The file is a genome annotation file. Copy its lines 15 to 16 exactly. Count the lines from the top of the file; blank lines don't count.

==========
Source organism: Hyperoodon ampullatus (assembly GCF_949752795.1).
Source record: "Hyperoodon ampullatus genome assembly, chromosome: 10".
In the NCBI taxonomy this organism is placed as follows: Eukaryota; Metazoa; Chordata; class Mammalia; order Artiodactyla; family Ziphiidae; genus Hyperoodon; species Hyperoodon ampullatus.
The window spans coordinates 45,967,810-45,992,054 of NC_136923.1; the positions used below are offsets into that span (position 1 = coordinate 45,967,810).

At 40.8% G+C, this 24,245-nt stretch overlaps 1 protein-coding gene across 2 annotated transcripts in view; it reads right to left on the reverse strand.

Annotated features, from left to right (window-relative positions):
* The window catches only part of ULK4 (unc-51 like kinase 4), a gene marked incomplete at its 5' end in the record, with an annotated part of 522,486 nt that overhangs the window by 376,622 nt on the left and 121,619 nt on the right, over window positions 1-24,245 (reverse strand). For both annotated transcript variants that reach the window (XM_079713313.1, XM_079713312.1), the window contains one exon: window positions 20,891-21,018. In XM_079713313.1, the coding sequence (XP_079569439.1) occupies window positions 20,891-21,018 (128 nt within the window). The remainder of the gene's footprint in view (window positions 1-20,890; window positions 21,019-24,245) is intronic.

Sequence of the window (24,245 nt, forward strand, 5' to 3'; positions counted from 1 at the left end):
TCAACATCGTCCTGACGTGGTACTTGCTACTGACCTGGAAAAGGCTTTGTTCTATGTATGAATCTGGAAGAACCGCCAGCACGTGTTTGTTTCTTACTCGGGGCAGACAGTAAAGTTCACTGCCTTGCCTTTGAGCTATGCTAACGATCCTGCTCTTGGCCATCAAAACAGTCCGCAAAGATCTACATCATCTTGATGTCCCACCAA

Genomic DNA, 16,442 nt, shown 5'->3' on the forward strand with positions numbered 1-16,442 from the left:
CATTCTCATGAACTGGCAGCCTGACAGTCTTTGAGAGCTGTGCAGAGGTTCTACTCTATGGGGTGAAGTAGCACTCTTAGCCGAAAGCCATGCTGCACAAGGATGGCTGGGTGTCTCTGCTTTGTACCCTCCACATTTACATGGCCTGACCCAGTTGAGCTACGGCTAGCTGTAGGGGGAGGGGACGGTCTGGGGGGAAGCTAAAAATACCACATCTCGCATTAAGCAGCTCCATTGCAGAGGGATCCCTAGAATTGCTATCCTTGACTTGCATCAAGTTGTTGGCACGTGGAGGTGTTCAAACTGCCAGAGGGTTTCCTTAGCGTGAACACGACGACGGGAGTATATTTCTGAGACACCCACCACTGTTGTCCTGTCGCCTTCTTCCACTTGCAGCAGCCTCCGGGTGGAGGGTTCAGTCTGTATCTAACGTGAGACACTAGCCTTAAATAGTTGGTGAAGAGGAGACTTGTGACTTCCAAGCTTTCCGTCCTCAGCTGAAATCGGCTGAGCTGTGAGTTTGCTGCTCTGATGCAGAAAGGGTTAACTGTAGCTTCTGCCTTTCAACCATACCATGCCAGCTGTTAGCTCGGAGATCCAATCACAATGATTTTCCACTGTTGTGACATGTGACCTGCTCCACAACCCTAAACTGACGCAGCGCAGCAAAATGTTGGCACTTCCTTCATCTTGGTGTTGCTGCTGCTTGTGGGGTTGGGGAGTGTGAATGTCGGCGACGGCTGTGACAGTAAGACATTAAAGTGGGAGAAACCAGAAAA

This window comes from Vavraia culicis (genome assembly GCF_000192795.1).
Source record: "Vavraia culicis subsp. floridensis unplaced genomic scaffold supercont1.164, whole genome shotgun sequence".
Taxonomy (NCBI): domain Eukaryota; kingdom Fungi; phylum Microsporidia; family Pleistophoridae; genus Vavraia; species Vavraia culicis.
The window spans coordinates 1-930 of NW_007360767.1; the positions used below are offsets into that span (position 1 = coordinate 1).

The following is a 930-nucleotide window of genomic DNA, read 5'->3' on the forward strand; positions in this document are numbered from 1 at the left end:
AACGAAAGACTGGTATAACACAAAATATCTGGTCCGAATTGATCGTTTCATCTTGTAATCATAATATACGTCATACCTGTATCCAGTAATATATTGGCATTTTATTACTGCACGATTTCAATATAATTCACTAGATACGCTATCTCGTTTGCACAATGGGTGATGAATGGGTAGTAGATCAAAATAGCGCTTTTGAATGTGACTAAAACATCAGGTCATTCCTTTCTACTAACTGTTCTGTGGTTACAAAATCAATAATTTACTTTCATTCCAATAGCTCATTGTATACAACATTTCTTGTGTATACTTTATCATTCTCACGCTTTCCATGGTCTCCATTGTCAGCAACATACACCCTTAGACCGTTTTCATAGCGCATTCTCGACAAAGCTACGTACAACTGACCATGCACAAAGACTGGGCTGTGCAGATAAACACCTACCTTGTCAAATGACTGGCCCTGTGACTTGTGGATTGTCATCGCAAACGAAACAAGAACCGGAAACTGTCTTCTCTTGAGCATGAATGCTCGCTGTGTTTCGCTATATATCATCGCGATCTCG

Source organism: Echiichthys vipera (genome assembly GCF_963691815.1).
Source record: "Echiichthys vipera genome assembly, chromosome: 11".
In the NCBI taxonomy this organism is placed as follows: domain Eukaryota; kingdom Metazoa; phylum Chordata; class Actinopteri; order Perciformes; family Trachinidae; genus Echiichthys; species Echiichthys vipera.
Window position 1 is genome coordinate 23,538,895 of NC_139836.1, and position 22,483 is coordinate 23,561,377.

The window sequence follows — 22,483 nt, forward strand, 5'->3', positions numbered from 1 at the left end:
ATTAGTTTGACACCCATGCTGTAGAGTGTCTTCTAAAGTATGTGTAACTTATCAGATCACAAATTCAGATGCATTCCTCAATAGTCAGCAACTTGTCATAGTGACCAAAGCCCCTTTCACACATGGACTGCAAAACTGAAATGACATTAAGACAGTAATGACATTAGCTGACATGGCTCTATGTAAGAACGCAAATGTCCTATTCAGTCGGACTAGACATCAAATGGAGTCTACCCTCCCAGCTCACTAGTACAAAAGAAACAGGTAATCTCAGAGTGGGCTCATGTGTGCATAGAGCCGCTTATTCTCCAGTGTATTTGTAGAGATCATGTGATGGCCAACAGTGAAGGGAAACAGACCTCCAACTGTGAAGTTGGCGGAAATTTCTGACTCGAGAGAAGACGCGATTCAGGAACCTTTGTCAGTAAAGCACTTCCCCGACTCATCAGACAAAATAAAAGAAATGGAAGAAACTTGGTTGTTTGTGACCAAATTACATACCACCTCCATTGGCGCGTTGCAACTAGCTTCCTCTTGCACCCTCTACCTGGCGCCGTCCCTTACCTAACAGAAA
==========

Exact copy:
The window spans coordinates 1-930 of NW_007360767.1; the positions used below are offsets into that span (position 1 = coordinate 1).

The following is a 930-nucleotide window of genomic DNA, read 5'->3' on the forward strand; positions in this document are numbered from 1 at the left end: